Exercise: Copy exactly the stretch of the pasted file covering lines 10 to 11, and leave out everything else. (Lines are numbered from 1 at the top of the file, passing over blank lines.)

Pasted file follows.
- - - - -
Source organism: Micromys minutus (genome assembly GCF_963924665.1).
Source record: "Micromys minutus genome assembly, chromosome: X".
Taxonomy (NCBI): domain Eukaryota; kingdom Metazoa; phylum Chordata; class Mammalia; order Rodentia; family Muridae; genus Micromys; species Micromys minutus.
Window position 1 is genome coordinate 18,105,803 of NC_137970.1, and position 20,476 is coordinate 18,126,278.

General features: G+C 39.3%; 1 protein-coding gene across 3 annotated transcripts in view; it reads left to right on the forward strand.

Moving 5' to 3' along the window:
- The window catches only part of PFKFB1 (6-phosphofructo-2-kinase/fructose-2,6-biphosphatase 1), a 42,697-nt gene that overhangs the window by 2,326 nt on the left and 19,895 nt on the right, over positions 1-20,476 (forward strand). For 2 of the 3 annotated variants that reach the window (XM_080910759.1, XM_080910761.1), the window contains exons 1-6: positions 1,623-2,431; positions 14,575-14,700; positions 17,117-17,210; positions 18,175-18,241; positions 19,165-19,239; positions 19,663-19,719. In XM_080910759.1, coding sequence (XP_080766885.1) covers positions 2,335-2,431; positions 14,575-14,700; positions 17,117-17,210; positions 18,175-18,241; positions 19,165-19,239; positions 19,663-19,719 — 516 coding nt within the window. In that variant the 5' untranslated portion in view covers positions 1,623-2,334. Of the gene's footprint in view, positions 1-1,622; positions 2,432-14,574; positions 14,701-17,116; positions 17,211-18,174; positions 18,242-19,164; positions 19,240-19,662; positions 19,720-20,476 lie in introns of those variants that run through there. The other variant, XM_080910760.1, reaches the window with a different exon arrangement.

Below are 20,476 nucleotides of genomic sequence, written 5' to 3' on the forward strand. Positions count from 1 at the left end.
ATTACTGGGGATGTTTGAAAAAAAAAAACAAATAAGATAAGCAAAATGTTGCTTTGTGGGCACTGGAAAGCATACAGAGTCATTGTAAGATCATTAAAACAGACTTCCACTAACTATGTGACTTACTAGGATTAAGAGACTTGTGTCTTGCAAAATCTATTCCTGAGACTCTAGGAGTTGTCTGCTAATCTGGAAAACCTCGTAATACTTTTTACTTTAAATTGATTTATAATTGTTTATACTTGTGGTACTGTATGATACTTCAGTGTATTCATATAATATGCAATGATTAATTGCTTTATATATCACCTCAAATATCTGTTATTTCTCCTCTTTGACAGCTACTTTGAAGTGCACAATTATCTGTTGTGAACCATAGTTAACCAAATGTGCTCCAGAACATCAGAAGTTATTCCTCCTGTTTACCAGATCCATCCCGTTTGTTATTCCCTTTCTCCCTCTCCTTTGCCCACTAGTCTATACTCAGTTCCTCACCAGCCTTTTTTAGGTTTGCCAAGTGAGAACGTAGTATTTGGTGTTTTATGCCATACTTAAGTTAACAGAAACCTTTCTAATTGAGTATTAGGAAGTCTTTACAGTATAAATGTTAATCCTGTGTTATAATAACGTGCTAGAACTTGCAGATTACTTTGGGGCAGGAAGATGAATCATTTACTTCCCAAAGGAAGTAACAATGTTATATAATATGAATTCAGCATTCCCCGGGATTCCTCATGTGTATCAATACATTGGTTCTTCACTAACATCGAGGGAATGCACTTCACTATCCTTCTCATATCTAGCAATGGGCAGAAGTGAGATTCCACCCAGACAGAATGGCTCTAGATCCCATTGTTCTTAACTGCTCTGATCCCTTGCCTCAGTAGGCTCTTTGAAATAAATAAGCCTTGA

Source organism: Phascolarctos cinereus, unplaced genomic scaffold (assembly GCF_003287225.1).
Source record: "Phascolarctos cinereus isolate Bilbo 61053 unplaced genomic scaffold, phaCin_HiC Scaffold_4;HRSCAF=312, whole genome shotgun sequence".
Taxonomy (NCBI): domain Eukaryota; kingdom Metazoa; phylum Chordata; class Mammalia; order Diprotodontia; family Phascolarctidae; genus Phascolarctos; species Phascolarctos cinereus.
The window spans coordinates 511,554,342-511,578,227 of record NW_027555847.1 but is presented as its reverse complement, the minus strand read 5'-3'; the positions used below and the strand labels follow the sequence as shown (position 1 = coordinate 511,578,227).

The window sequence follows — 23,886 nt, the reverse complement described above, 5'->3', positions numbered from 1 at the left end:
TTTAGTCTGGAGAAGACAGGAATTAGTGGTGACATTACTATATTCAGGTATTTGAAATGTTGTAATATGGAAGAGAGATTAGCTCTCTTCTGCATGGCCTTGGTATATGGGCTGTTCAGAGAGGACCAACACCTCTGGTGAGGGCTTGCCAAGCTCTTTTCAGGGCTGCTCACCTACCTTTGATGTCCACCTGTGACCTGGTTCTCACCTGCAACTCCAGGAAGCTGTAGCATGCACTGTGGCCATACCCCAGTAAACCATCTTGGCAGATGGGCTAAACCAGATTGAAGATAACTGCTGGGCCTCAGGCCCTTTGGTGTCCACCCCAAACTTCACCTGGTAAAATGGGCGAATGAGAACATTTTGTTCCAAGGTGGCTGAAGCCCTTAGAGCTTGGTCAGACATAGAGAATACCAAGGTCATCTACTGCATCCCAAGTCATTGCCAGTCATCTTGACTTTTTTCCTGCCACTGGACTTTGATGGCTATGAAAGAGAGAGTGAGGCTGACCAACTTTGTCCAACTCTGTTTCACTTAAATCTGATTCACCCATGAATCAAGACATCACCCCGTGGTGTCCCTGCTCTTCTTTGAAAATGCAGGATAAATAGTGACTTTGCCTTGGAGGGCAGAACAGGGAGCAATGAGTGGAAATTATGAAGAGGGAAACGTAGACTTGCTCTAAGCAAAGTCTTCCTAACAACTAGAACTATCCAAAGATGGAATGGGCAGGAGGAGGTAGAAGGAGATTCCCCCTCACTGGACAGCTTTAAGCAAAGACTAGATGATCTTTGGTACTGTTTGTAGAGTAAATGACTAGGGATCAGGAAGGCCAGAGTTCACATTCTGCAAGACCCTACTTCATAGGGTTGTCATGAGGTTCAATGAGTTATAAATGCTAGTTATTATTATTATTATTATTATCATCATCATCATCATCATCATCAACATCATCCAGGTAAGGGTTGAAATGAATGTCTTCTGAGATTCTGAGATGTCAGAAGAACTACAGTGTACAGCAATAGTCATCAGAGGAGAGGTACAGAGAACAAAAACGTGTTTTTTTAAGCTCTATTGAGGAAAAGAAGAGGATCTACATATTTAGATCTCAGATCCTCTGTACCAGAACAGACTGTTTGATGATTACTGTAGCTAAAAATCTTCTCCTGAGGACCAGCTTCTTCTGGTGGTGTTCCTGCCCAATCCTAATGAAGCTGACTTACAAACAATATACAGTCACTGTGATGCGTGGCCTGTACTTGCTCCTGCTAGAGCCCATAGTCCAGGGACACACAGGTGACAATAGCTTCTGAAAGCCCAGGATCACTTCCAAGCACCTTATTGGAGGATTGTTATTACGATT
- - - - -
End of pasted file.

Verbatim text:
Source organism: Phascolarctos cinereus, unplaced genomic scaffold (assembly GCF_003287225.1).
Source record: "Phascolarctos cinereus isolate Bilbo 61053 unplaced genomic scaffold, phaCin_HiC Scaffold_4;HRSCAF=312, whole genome shotgun sequence".